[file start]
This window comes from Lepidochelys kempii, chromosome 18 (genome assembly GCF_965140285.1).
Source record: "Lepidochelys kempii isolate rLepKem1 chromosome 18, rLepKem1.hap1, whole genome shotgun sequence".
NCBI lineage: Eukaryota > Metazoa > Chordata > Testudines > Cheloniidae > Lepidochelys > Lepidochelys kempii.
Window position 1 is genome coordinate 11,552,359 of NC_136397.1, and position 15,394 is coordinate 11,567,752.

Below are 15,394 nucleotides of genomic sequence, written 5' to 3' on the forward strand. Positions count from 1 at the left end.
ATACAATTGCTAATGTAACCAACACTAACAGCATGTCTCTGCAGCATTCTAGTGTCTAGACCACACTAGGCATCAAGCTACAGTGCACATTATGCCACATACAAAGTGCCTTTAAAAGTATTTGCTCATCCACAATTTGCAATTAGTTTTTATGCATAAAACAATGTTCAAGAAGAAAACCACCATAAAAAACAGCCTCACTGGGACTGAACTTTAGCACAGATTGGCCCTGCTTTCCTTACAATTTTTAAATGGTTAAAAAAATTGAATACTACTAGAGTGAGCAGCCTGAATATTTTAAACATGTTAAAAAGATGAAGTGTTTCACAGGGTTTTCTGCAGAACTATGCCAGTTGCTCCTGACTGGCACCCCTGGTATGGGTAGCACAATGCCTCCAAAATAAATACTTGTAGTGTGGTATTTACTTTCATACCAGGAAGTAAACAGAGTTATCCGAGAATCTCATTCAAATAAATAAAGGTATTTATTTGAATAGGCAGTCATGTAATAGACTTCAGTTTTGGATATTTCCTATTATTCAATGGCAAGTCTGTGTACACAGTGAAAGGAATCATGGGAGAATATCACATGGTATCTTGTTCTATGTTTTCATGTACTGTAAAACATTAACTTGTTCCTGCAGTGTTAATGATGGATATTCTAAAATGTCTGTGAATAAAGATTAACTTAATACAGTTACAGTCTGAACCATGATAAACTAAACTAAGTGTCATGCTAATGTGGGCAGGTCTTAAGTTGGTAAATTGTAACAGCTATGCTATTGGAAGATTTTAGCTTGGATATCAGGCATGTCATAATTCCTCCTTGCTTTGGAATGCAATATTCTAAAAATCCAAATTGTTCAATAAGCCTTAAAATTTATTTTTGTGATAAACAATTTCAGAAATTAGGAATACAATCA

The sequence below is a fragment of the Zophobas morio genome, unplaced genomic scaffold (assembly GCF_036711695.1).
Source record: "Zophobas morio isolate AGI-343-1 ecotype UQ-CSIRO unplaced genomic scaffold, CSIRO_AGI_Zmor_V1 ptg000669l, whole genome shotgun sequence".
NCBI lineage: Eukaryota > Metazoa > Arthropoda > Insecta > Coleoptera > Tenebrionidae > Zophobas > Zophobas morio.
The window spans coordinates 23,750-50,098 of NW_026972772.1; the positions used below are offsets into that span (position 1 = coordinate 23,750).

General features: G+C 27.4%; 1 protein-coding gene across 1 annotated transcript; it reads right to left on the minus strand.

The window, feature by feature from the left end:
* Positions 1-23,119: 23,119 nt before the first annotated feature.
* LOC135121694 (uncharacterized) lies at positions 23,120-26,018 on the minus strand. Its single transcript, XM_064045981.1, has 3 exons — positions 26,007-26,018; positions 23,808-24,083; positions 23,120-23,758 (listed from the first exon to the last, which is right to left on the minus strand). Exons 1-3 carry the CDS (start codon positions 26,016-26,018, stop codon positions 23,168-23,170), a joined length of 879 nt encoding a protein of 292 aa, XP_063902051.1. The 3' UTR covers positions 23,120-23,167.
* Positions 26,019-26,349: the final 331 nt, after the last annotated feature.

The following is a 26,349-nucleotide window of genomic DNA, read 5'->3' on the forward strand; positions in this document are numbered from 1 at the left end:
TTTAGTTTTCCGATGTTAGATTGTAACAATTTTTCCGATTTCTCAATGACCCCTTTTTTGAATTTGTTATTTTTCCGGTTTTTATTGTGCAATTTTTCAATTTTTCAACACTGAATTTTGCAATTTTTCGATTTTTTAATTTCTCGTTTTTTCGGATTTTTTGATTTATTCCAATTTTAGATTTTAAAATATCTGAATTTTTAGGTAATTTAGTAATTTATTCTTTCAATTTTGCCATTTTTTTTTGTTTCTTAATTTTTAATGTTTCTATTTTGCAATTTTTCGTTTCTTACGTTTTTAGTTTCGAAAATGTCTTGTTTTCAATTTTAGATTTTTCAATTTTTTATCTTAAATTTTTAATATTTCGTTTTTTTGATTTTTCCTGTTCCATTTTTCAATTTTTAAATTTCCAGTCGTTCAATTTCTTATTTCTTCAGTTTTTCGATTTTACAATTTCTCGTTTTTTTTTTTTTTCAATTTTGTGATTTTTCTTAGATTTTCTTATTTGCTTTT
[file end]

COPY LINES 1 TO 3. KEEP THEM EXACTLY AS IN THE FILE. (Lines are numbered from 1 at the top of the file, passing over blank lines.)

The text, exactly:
This window comes from Lepidochelys kempii, chromosome 18 (genome assembly GCF_965140285.1).
Source record: "Lepidochelys kempii isolate rLepKem1 chromosome 18, rLepKem1.hap1, whole genome shotgun sequence".
NCBI lineage: Eukaryota > Metazoa > Chordata > Testudines > Cheloniidae > Lepidochelys > Lepidochelys kempii.